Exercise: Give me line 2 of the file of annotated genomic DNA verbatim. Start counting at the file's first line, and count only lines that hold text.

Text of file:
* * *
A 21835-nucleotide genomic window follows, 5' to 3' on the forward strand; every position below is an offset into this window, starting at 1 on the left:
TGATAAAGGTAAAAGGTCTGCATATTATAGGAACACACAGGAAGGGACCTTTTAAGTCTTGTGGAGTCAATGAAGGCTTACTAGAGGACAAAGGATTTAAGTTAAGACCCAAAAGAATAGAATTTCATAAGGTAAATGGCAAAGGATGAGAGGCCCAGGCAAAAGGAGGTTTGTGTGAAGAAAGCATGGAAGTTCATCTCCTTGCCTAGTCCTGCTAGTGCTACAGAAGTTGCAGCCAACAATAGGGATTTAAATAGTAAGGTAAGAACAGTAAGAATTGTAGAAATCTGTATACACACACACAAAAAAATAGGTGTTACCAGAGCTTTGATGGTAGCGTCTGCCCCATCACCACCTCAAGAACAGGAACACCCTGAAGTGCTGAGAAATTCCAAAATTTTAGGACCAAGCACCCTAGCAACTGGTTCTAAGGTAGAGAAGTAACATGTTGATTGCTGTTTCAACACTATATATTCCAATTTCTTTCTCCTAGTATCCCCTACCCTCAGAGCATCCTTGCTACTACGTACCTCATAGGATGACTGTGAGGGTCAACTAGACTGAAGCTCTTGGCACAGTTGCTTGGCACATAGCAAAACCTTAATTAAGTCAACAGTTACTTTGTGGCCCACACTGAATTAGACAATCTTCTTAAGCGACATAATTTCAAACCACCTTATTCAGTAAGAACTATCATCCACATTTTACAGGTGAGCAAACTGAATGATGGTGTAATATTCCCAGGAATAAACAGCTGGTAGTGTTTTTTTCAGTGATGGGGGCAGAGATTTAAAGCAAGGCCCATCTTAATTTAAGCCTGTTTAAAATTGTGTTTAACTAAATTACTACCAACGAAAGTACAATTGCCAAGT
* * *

TGATAAAGGTAAAAGGTCTGCATATTATAGGAACACACAGGAAGGGACCTTTTAAGTCTTGTGGAGTCAATGAAGGCTTACTAGAGGACAAAGGATTTAAGTTAAGACCCAAAAGAATAGAATTTCATAAGGTAAATGGCAAAGGATGAGAGGCCCAGGCAAAAGGAGGTTTGTGTGAAGAAAGCATGGAAGTTCATCTCCTTGCCTAGTCCTGCTAGTGCTACAGAAGTTGCAGCCAACAATAGGGATTTAAATAGTAAGGTAAGAACAGTAAGAATTGTAGAAATCTGTATACACACACACAAAAAAATAGGTGTTACCAGAGCTTTGATGGTAGCGTCTGCCCCATCACCACCTCAAGAACAGGAACACCCTGAAGTGCTGAGAAATTCCAAAATTTTAGGACCAAGCACCCTAGCAACTGGTTCTAAGGTAGAGAAGTAACATGTTGATTGCTGTTTCAACACTATATATTCCAATTTCTTTCTCCTAGTATCCCCTACCCTCAGAGCATCCTTGCTACTACGTACCTCATAGGATGACTGTGAGGGTCAACTAGACTGAAGCTCTTGGCACAGTTGCTTGGCACATAGCAAAACCTTAATTAAGTCAACAGTTACTTTGTGGCCCACACTGAATTAGACAATCTTCTTAAGCGACATAATTTCAAACCACCTTATTCAGTAAGAACTATCATCCACATTTTACAGGTGAGCAAACTGAATGATGGTGTAATATTCCCAGGAATAAACAGCTGGTAGTGTTTTTTTCAGTGATGGGGGCAGAGATTTAAAGCAAGGCCCATCTTAATTTAAGCCTGTTTAAAATTGTGTTTAACTAAATTACTACCAACGAAAGTACAATTGCCAAGT